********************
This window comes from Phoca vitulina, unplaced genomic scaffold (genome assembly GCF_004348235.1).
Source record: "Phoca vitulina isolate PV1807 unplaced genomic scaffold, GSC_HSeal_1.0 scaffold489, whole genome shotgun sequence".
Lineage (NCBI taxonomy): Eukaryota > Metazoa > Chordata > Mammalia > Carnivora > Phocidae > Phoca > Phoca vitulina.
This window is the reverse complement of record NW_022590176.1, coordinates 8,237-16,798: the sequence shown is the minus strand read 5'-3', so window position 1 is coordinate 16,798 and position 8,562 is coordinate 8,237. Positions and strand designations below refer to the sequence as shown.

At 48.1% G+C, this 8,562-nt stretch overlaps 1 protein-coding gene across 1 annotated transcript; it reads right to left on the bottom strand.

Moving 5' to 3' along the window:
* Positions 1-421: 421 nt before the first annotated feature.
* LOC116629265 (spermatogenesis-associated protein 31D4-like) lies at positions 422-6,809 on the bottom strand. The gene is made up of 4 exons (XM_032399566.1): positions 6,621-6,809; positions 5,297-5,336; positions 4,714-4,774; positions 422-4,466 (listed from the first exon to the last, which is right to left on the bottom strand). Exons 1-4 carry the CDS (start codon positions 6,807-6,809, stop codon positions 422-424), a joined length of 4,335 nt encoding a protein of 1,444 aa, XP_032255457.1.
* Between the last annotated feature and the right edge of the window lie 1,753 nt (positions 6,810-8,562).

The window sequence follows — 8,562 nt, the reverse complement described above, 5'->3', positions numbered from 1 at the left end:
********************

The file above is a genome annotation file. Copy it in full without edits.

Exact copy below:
This window comes from Phoca vitulina, unplaced genomic scaffold (genome assembly GCF_004348235.1).
Source record: "Phoca vitulina isolate PV1807 unplaced genomic scaffold, GSC_HSeal_1.0 scaffold489, whole genome shotgun sequence".
Lineage (NCBI taxonomy): Eukaryota > Metazoa > Chordata > Mammalia > Carnivora > Phocidae > Phoca > Phoca vitulina.
This window is the reverse complement of record NW_022590176.1, coordinates 8,237-16,798: the sequence shown is the minus strand read 5'-3', so window position 1 is coordinate 16,798 and position 8,562 is coordinate 8,237. Positions and strand designations below refer to the sequence as shown.

At 48.1% G+C, this 8,562-nt stretch overlaps 1 protein-coding gene across 1 annotated transcript; it reads right to left on the bottom strand.

Moving 5' to 3' along the window:
* Positions 1-421: 421 nt before the first annotated feature.
* LOC116629265 (spermatogenesis-associated protein 31D4-like) lies at positions 422-6,809 on the bottom strand. The gene is made up of 4 exons (XM_032399566.1): positions 6,621-6,809; positions 5,297-5,336; positions 4,714-4,774; positions 422-4,466 (listed from the first exon to the last, which is right to left on the bottom strand). Exons 1-4 carry the CDS (start codon positions 6,807-6,809, stop codon positions 422-424), a joined length of 4,335 nt encoding a protein of 1,444 aa, XP_032255457.1.
* Between the last annotated feature and the right edge of the window lie 1,753 nt (positions 6,810-8,562).

The window sequence follows — 8,562 nt, the reverse complement described above, 5'->3', positions numbered from 1 at the left end: